Especially in the first episodes we have this “battle” between what’s rational and what seems to us irrational. Among the interviewees are black magicians, a guy who refers himself as a witch and a real life exorcist. How was your approach to this possibly controversial side of the series?
Yeah, I feel like you can’t talk about this idea of a cursed film without trying to understand what exactly that would look like. So I wanted to reach out to some people that feel like this is something that could actually happen, that a film could be cursed, and figure out to what circumstances a film could end up being a cursed production, whether it’s something like The Omen where they might represent certain occult rituals and images in such a precise realistic fashion that it would bring upon this curse, like just portraying the devil will attract the attention of the devil sort of idea. Or whether or not it might be someone actually employing some sort of black magic ritual from afar, actively cursing a film production because they might have some grudge that they hold against the producer or whatever it might be.
So I felt it was important, if we are going to talk about all of the reasons why a film can’t be cursed or why we don’t believe a film is cursed, then at least give some screen time to the opposite side of that argument. And in a way, by giving the screen time to the idea of a film being cursed and what that looks like, I think it makes the skeptical argument for you, because it just looks so unbelievable. It was really about that balance but always approaching it from a skeptical perspective.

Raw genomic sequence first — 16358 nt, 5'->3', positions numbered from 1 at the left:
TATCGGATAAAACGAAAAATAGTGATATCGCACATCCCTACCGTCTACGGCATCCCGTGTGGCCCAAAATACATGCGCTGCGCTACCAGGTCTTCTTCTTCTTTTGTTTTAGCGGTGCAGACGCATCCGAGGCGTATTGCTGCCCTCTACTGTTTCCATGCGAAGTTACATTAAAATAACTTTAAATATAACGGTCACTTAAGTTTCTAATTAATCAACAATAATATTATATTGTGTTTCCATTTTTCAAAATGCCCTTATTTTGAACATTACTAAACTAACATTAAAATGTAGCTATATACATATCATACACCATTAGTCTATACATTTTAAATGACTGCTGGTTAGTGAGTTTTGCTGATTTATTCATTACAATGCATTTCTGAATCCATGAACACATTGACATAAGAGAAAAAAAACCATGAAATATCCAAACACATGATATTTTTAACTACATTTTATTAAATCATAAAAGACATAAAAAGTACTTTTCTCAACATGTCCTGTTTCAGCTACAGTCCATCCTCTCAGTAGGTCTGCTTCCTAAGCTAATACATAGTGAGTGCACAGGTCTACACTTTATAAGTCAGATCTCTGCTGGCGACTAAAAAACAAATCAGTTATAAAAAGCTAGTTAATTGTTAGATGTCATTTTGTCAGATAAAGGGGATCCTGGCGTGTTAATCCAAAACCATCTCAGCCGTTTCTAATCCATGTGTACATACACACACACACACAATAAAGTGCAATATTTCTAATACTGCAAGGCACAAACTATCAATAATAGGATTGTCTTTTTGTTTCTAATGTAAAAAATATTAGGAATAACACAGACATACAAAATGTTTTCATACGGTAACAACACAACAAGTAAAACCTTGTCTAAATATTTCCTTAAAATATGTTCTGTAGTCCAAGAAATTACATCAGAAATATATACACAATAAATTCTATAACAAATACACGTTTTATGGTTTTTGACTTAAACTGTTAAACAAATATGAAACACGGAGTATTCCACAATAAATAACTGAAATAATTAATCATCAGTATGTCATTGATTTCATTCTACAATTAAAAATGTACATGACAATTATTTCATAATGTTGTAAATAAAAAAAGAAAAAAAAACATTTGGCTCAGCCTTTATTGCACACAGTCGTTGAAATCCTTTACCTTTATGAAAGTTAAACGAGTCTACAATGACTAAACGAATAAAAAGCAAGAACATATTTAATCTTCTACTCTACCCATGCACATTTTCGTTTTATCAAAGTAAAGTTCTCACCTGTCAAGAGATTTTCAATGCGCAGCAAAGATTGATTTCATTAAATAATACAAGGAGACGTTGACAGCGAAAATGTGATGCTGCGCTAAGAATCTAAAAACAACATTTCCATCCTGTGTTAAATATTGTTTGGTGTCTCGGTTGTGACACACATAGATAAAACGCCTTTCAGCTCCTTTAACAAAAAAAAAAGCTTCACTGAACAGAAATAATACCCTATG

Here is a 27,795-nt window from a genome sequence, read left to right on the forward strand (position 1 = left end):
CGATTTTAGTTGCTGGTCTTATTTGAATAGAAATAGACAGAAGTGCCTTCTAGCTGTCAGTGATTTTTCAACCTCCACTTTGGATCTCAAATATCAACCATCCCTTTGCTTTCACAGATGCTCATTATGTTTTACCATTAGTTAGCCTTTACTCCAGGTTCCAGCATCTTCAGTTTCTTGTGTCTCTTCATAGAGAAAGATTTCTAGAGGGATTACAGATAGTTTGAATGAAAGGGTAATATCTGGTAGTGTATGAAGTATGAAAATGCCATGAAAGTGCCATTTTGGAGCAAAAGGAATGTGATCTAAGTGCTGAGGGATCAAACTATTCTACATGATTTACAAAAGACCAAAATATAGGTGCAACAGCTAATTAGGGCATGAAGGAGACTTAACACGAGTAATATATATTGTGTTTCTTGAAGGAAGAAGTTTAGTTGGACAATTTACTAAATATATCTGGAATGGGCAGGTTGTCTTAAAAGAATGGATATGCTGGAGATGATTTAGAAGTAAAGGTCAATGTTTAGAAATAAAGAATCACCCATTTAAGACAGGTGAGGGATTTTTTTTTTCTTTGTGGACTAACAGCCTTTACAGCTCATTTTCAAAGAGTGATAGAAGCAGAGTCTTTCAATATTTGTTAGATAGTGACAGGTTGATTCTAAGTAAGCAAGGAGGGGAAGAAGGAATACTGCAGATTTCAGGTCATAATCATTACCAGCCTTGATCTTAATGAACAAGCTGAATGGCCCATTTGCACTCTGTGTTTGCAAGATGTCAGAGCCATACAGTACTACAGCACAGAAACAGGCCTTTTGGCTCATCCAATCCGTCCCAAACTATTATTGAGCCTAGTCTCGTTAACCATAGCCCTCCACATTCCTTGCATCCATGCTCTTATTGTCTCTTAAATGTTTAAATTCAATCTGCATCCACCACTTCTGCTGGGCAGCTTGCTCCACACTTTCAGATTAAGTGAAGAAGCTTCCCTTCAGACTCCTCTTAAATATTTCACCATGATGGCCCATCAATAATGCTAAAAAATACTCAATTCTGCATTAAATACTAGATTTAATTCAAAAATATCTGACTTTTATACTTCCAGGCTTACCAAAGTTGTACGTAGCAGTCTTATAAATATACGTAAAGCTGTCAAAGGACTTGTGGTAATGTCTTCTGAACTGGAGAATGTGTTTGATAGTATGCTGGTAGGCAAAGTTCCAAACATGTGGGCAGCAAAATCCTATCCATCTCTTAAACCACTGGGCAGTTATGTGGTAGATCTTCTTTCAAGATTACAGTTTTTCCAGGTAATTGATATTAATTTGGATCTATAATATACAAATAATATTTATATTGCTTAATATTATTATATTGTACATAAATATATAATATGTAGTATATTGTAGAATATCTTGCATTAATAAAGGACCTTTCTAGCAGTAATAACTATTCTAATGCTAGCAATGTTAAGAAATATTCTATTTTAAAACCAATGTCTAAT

I think that’s precisely what you do especially in the POLTERGEIST and THE CROW episodes, when you have people who worked on those films sort of tired of conspiracy theories because there were real tragedies during those productions. How was your approach to these interviews considering that the subject matter is inherently tragic?
That was what was exciting about the show, is getting to approach some of these people that maybe didn’t talk about this before in the media and haven’t been totally satisfied with how they’ve been portrayed or felt that maybe they couldn’t be completely honest because there was some agenda to the article or the story that they were taking part in. So I would just, in approaching these people, say “I want to give you the opportunity to get off of your chest the true and honest feelings and thoughts you have about this, not only what happened on the production but how people have kind of shaped those tragedies into this idea of a curse, and just kind of lay it out for us without any sort of agenda.” The time was theirs and they could just say whatever they wanted to say about it.